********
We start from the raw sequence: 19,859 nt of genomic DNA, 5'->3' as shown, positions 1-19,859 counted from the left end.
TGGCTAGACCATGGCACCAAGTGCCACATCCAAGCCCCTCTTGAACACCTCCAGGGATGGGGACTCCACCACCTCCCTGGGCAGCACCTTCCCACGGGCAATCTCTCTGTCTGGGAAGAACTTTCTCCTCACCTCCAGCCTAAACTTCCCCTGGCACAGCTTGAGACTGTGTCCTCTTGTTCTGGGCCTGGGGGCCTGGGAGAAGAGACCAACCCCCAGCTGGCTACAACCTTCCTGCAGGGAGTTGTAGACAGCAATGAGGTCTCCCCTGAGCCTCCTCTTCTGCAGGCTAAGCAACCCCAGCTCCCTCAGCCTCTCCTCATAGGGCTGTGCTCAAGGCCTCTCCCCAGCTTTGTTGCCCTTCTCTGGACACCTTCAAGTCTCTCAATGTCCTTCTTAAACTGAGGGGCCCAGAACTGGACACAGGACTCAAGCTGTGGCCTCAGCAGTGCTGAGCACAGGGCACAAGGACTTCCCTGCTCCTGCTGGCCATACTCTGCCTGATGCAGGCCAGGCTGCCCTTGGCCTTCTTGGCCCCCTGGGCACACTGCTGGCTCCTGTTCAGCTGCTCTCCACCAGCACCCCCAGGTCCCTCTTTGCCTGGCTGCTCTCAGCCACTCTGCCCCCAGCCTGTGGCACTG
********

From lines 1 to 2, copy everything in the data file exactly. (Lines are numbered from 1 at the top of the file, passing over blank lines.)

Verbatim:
We start from the raw sequence: 19,859 nt of genomic DNA, 5'->3' as shown, positions 1-19,859 counted from the left end.
TGGCTAGACCATGGCACCAAGTGCCACATCCAAGCCCCTCTTGAACACCTCCAGGGATGGGGACTCCACCACCTCCCTGGGCAGCACCTTCCCACGGGCAATCTCTCTGTCTGGGAAGAACTTTCTCCTCACCTCCAGCCTAAACTTCCCCTGGCACAGCTTGAGACTGTGTCCTCTTGTTCTGGGCCTGGGGGCCTGGGAGAAGAGACCAACCCCCAGCTGGCTACAACCTTCCTGCAGGGAGTTGTAGACAGCAATGAGGTCTCCCCTGAGCCTCCTCTTCTGCAGGCTAAGCAACCCCAGCTCCCTCAGCCTCTCCTCATAGGGCTGTGCTCAAGGCCTCTCCCCAGCTTTGTTGCCCTTCTCTGGACACCTTCAAGTCTCTCAATGTCCTTCTTAAACTGAGGGGCCCAGAACTGGACACAGGACTCAAGCTGTGGCCTCAGCAGTGCTGAGCACAGGGCACAAGGACTTCCCTGCTCCTGCTGGCCATACTCTGCCTGATGCAGGCCAGGCTGCCCTTGGCCTTCTTGGCCCCCTGGGCACACTGCTGGCTCCTGTTCAGCTGCTCTCCACCAGCACCCCCAGGTCCCTCTTTGCCTGGCTGCTCTCAGCCACTCTGCCCCCAGCCTGTGGCACTG